The London College of Printing descended from the St Bride's Foundation Institute Printing School, which was established in November 1894 under the City of London Parochial Charities Act of 1883. The Guild and Technical School opened in Clerkenwell in the same year, but moved a year later to Bolt Court, and became the Bolt Court Technical School; it was later renamed the London County Council School of Photoengraving and Lithography. St Bride's came under the control of the London County Council in 1922 and was renamed the London School of Printing and Kindred Trades; in 1949 it was merged with the LCC School of Photoengraving and Lithography, forming the London School of Printing and Graphic Arts. In 1960 this was renamed the London College of Printing. The printing department of the North Western Polytechnic was merged into it in 1969. The London College of Printing became part of the London Institute in 1986. [1]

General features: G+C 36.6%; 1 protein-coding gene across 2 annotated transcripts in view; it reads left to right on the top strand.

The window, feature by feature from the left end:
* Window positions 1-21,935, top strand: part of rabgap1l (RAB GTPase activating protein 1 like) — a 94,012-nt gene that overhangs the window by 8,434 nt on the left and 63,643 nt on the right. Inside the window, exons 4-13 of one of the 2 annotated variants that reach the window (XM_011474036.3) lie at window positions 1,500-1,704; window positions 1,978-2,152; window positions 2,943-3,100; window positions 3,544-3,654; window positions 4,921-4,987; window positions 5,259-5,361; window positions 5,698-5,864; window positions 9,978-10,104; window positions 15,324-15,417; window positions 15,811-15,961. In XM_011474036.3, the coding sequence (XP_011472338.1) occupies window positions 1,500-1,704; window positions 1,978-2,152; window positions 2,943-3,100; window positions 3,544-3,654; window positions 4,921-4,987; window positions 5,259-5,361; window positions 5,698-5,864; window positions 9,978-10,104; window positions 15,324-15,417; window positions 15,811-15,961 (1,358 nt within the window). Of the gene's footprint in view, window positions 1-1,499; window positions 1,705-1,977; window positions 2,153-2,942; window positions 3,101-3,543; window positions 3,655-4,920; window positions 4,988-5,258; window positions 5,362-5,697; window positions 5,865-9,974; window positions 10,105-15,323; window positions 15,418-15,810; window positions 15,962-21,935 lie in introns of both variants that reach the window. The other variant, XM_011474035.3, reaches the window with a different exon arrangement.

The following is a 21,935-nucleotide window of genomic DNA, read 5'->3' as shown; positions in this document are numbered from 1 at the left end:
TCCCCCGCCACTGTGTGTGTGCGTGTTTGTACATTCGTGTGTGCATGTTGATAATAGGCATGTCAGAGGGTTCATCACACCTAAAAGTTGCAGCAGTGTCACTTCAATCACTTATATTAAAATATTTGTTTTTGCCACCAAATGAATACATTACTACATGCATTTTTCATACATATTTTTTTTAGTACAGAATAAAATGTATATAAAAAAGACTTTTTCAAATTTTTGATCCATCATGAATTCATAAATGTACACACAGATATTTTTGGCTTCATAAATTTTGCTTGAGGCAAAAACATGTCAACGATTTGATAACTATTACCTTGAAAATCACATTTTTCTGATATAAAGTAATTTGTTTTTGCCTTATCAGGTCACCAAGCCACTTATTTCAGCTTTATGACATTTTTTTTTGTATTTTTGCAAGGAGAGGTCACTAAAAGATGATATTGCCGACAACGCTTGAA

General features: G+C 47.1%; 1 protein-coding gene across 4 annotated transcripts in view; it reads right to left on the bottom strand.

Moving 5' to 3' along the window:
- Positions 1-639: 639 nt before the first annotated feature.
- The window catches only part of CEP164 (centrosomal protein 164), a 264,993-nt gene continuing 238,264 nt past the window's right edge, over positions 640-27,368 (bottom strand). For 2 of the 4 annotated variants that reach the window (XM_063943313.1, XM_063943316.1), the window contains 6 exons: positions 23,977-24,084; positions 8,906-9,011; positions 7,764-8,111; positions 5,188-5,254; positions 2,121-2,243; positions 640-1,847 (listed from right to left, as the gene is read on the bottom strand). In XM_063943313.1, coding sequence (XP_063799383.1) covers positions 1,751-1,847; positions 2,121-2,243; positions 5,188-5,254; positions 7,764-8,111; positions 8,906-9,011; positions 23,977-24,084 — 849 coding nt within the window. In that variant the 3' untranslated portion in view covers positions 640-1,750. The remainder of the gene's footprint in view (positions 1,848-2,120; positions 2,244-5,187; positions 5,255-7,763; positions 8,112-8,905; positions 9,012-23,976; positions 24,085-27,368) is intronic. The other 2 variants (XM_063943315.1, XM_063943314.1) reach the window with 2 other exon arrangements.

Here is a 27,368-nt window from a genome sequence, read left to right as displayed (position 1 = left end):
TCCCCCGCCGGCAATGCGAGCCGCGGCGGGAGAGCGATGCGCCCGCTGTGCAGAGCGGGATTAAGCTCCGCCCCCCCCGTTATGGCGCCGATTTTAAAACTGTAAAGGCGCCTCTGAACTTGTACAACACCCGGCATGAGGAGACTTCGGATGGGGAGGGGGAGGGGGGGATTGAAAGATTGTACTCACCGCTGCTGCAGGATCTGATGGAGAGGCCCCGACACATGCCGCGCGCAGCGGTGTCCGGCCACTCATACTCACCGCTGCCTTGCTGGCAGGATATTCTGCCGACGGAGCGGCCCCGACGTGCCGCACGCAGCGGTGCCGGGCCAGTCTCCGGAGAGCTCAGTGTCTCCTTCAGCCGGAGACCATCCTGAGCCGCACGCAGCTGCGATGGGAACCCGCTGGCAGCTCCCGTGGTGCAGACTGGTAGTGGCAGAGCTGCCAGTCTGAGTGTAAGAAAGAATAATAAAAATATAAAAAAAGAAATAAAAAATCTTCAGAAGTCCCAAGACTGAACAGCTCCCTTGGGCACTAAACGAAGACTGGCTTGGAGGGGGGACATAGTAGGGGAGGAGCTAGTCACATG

The Westminster Day Continuation School opened in 1921, and was later renamed the College for Distributive Trades. It too became part of the London Institute in 1986. In 1990 it merged with the London College of Printing to form the London College of Printing and Distributive Trades, which in 1996 was renamed the London College of Communication. [1]

In 2003 the London Institute received Privy Council approval for university status, and in 2004 was renamed University of the Arts London. [2]

Galleries, collections and lectures